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Experiences in Web application accessibility - No Javascript - Part 2: Form submission and multiple submit buttons.

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In this second part of the “No JavaScript” series of blog posts, I’ll discuss how to submit a form using multiple submit buttons, that is, buttons declared in HTML using  the <input type=”submit” /> element, and why you would want to do this.

In a typical web site, when you want to allow a user to go from one page to another you add a link to the page that references the other page.  This is usually done by adding an anchor tag and specifying the new page’s URL as the value of the tag’s href attribute, for example  <a href=””>Beyond 20/20></a>.  If you want to submit extra information to the referenced page, you pass it as a parameter on the URL. For example, the web page could accept information that allows it to be displayed in a printable mode, like <a href=””>Beyond 20/20></a>.  Note that in this case you can’t use a link to a “static” HTML document; you need to use a server-side language/framework such as PHP or ASP.NET in order to process the information passed on the URL.

In some cases however, it is not possible to pass all the information you need to pass in the URL.  The main reason for this is that there is a limit of approximately 2,000 characters allowed on the URL and this value is different for each browser type (see, for example,  If the information you need to submit to the server exceeds this limit, you can’t use this method.  This may seem like a sufficient limit, but in some cases it’s not.  One such case is when you are building a web application that needs to use client-side state management, which means that the web application has to maintain user choices for the duration of the user’s session without storing them on the server. In this case the state is typically stored in hidden form fields, that is, HTML elements declared as <input type=”hidden” name=”var_name” value=”var_value” /> in the <form> element.  The form and its hidden fields are submitted along with the request to the server and the hidden fields are returned in the HTML response.  No information about the user’s current session is stored server-side.  Take for example a web application that allows a user to select multiple items from a very large list, for example a list of tens of thousands.  The user selects some items and clicks a button that sends a request to the server.  The server then merges the user’s selections with previous selections and writes them to hidden form fields in the HTML it sends back to the browser.  The user can then select more items and we keep track of the selections in the same way.  This is pretty much how the view state works in ASP.NET web forms.  To submit the form, you simply need to add one of the following button elements to the form: <input type=”submit”>, <input type=”image”>, <button type=”submit”>.  Selecting one of these buttons will submit the form to the server.  The form will be submitted to the page specified in the value of the action attribute of the <form> element, e.g. <form method=”post” action=”mypage.aspx”> (or to the current page if action is not specified).

This seems simple enough when we have only one button to submit the form.  What if we have a menu with many menu items, each of which is supposed to take us to a different page, and we want to submit the form to any of these pages?  Typically, menu items are implemented as <a> tags, each with a different value for its href attribute.  However, since we want to submit the form, we have to use submit buttons instead of <a> tags.  The problem is that the value of the form’s action attribute is set to a specific URL, so clicking any of the submit buttons will send the request to that one page.   This would be simple to fix with JavaScript.  We would create a JavaScript function that would be the onclick event-handler for each submit button.  We could even do this with JavaScript and <a> tags.  This function would change the form’s action attribute to be the URL of the appropriate page and then submit it.  Many JavaScript-dependent web applications use this method of submitting a form.  But what can we do without JavaScript?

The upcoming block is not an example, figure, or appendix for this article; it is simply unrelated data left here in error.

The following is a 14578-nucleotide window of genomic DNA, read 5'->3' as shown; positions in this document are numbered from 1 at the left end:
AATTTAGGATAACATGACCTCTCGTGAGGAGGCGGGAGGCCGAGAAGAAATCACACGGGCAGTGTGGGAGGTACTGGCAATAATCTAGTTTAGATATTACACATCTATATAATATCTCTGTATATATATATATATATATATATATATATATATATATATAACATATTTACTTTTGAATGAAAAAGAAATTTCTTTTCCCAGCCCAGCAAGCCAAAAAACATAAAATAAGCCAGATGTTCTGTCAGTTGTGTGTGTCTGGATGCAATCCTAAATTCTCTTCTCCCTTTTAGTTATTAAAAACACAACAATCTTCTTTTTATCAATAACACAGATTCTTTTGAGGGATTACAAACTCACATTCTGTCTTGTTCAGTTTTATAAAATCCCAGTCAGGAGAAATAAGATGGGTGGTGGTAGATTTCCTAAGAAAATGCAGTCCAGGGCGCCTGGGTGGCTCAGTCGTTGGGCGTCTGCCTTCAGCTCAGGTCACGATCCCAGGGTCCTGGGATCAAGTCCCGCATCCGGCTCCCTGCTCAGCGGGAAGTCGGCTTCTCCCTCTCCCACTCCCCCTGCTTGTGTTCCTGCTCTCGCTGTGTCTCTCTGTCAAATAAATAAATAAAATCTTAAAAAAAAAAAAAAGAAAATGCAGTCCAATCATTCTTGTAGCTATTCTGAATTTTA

If you were using HTML 5, you could use the new formaction attribute of submit buttons.  This attribute specifies where to send the form, overriding the URL specified in the form’s action attribute.  The issue is that this attribute is not supported on all versions of all browsers. For example, at the time of this writing it is not supported by Internet Explorer 9 and earlier versions, but only by the latest version, Internet Explorer 10.  Furthermore, some institutions will insist on XHTML 1.0 or 1.1 as the markup language to use, which do not have a formaction attribute.  Therefore, at this time this approach is not sufficient.  What else can we do?

One possible approach is to have one form for each button and have a copy of the hidden fields in each form.  This can work in cases where the amount of information stored in hidden fields is small or when the number of submit buttons is small.  However, when you have a menu with many entries, it is hard to make such a menu look good when each menu entry is on a separate form.  Even if this were possible it’s not a desirable approach, especially if there is a lot of information to store in each form

One of the answers to our problem is the use of ASP.NET button controls, which I’ll discuss in the next post.

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Guest Monday, 22 July 2019